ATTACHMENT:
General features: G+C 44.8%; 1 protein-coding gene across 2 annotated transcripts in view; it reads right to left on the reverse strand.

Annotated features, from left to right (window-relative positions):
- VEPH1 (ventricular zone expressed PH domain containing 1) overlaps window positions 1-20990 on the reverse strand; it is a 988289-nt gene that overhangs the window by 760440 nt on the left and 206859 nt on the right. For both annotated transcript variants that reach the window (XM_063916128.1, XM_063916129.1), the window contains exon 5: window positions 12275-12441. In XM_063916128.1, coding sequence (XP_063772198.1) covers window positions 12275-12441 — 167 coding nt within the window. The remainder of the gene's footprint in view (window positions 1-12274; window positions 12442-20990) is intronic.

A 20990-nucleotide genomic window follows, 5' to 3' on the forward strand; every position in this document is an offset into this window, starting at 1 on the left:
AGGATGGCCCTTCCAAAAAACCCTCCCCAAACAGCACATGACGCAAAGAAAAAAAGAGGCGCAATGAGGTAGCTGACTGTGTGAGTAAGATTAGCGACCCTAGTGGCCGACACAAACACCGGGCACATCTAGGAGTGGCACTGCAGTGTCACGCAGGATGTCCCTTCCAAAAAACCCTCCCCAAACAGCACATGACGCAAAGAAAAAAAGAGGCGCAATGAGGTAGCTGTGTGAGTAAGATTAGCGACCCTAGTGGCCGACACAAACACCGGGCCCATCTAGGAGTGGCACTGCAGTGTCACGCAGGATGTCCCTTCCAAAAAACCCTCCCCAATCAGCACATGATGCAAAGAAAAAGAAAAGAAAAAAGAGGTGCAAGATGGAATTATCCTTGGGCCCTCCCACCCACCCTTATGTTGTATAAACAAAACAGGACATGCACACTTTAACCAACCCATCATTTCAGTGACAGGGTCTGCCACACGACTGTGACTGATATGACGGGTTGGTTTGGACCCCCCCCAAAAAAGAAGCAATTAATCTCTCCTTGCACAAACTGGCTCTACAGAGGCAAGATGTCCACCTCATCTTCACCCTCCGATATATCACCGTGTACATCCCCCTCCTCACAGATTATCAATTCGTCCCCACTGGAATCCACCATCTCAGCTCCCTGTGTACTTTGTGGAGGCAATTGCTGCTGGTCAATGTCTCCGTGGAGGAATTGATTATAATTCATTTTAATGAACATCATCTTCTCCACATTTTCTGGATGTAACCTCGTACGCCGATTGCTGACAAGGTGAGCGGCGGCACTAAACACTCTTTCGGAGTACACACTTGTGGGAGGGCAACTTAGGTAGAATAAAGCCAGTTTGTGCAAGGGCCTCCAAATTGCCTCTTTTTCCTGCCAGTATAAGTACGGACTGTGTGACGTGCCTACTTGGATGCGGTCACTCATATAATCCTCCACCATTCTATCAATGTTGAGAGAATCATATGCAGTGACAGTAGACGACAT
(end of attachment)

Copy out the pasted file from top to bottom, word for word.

General features: G+C 44.8%; 1 protein-coding gene across 2 annotated transcripts in view; it reads right to left on the reverse strand.

Annotated features, from left to right (window-relative positions):
- VEPH1 (ventricular zone expressed PH domain containing 1) overlaps window positions 1-20990 on the reverse strand; it is a 988289-nt gene that overhangs the window by 760440 nt on the left and 206859 nt on the right. For both annotated transcript variants that reach the window (XM_063916128.1, XM_063916129.1), the window contains exon 5: window positions 12275-12441. In XM_063916128.1, coding sequence (XP_063772198.1) covers window positions 12275-12441 — 167 coding nt within the window. The remainder of the gene's footprint in view (window positions 1-12274; window positions 12442-20990) is intronic.

A 20990-nucleotide genomic window follows, 5' to 3' on the forward strand; every position in this document is an offset into this window, starting at 1 on the left:
AGGATGGCCCTTCCAAAAAACCCTCCCCAAACAGCACATGACGCAAAGAAAAAAAGAGGCGCAATGAGGTAGCTGACTGTGTGAGTAAGATTAGCGACCCTAGTGGCCGACACAAACACCGGGCACATCTAGGAGTGGCACTGCAGTGTCACGCAGGATGTCCCTTCCAAAAAACCCTCCCCAAACAGCACATGACGCAAAGAAAAAAAGAGGCGCAATGAGGTAGCTGTGTGAGTAAGATTAGCGACCCTAGTGGCCGACACAAACACCGGGCCCATCTAGGAGTGGCACTGCAGTGTCACGCAGGATGTCCCTTCCAAAAAACCCTCCCCAATCAGCACATGATGCAAAGAAAAAGAAAAGAAAAAAGAGGTGCAAGATGGAATTATCCTTGGGCCCTCCCACCCACCCTTATGTTGTATAAACAAAACAGGACATGCACACTTTAACCAACCCATCATTTCAGTGACAGGGTCTGCCACACGACTGTGACTGATATGACGGGTTGGTTTGGACCCCCCCCAAAAAAGAAGCAATTAATCTCTCCTTGCACAAACTGGCTCTACAGAGGCAAGATGTCCACCTCATCTTCACCCTCCGATATATCACCGTGTACATCCCCCTCCTCACAGATTATCAATTCGTCCCCACTGGAATCCACCATCTCAGCTCCCTGTGTACTTTGTGGAGGCAATTGCTGCTGGTCAATGTCTCCGTGGAGGAATTGATTATAATTCATTTTAATGAACATCATCTTCTCCACATTTTCTGGATGTAACCTCGTACGCCGATTGCTGACAAGGTGAGCGGCGGCACTAAACACTCTTTCGGAGTACACACTTGTGGGAGGGCAACTTAGGTAGAATAAAGCCAGTTTGTGCAAGGGCCTCCAAATTGCCTCTTTTTCCTGCCAGTATAAGTACGGACTGTGTGACGTGCCTACTTGGATGCGGTCACTCATATAATCCTCCACCATTCTATCAATGTTGAGAGAATCATATGCAGTGACAGTAGACGACAT